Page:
AM: You know, I don't think that I needed any inspiration, I thought that stories were so important in the world, and I wanted to make up some of these stories, I wanted to keep on doing this, and it didn't have to do with other people, I didn't need to tell anybody, and it wasn't until much later that I realized that it would be interesting if one got them into a larger audience.
SÅ: What is important to you when you tell a story?
Well, obviously, in those early days the important thing was the happy ending, I did not tolerate unhappy endings, for my heroines anyway. And later on I began to read things like Wuthering Heights, and very very unhappy endings would take place, so I changed my ideas completely and went in for the tragic, which I enjoyed.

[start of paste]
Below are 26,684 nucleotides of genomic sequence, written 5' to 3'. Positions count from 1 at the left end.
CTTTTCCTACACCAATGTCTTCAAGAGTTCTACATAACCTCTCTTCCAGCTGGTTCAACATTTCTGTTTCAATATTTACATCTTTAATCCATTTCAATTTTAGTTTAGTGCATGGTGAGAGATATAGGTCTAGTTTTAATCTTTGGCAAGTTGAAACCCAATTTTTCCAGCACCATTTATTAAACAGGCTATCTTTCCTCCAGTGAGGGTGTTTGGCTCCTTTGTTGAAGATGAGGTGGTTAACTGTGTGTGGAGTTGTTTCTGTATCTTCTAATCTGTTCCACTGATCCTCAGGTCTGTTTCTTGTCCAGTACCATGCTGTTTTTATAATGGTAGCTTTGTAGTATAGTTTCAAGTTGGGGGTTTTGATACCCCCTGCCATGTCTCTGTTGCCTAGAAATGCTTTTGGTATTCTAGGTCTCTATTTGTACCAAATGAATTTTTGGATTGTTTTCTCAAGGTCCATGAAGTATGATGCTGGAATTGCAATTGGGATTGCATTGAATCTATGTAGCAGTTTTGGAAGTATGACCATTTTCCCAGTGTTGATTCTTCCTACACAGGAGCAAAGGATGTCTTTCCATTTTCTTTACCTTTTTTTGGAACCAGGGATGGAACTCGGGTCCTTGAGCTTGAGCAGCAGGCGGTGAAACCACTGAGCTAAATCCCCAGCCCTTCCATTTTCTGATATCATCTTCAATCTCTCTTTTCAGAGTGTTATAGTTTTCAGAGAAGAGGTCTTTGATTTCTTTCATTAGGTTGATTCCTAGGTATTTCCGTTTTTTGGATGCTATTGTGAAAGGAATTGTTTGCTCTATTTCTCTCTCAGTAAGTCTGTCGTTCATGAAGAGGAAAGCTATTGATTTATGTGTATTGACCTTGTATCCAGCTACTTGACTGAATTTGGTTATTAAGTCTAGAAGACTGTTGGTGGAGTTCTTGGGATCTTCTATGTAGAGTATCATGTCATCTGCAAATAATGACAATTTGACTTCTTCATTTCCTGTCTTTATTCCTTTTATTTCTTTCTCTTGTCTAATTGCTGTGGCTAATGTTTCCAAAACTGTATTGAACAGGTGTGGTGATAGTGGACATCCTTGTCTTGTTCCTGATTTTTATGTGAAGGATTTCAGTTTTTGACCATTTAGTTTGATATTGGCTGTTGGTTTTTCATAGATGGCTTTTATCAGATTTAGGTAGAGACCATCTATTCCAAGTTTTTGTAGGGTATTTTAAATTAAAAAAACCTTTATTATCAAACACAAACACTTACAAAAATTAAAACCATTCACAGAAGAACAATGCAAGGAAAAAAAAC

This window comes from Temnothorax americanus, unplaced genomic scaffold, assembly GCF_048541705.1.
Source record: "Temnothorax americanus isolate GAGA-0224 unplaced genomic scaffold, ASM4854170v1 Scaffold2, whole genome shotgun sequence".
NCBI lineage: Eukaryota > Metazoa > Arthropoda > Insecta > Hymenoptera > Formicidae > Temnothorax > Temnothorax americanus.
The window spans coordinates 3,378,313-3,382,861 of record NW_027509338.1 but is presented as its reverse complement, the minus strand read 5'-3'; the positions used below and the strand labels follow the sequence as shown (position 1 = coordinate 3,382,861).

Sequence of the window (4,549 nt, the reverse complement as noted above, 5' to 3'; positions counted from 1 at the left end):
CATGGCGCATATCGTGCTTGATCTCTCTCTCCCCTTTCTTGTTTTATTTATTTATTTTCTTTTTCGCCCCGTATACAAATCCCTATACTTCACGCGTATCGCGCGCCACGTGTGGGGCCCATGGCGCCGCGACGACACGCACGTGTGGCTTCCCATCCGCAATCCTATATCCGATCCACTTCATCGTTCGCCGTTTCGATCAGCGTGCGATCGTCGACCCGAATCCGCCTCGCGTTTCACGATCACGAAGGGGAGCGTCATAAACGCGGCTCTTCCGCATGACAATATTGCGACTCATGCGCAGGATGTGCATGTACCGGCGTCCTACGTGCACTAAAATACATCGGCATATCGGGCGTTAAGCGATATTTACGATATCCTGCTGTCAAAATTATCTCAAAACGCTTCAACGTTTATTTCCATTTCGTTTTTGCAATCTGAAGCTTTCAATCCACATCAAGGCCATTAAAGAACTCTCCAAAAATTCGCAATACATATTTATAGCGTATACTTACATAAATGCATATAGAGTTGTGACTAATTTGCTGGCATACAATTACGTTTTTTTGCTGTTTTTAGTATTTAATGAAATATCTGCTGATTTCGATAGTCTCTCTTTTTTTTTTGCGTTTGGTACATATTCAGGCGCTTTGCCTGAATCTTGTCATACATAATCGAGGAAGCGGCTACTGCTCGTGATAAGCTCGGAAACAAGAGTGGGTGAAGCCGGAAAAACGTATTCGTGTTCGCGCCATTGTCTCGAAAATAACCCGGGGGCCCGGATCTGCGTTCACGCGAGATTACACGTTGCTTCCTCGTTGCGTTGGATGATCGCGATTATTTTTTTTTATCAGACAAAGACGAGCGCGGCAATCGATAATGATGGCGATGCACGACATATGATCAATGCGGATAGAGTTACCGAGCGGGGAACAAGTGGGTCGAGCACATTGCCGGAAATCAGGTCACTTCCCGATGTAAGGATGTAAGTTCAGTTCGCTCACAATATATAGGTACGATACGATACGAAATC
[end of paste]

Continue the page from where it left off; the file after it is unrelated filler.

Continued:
SÅ: What can be so interesting in describing small town Canadian life?
You just have to be there. I think any life can be interesting, any surroundings can be interesting; I don't think I could have been so brave if I had been living in a town, competing with people on what can be called 'a generally higher cultural level'. I didn't have to cope with that. I was the only person I knew who wrote stories, though I didn't tell them to anybody, and as far as I knew, at least for a while, I was the only person who could do this in the world.
SÅ: Were you always that confident in your writing?
I was for a long time, but I became very unconfident when I grew up and met a few other people who were writing. Then I realized that the job was a bit harder than I had expected. But I never gave up at all, it was just something I did.
SÅ: When you start a story, do you always have it plotted out?
I do, but then it often changes. I start with a plot, and I work at it, and then I see that it goes another way and things happen as I'm writing the story, but at least I have to start out with a fairly clear idea of what the story is about.